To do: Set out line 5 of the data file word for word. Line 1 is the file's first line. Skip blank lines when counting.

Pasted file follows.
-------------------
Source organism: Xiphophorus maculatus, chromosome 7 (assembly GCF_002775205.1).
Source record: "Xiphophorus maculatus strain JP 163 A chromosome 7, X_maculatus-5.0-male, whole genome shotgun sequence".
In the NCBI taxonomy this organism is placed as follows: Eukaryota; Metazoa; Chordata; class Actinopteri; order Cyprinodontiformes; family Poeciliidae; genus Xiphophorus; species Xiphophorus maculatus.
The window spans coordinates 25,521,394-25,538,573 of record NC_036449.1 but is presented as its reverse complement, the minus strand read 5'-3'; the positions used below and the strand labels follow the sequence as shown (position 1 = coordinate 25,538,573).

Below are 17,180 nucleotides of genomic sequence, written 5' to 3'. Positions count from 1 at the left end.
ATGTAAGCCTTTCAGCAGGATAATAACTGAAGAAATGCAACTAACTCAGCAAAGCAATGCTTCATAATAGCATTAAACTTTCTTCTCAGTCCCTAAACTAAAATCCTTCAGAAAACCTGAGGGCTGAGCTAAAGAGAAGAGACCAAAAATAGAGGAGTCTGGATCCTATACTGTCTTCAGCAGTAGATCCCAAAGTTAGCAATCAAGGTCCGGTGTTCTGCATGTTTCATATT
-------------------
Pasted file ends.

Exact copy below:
Below are 17,180 nucleotides of genomic sequence, written 5' to 3'. Positions count from 1 at the left end.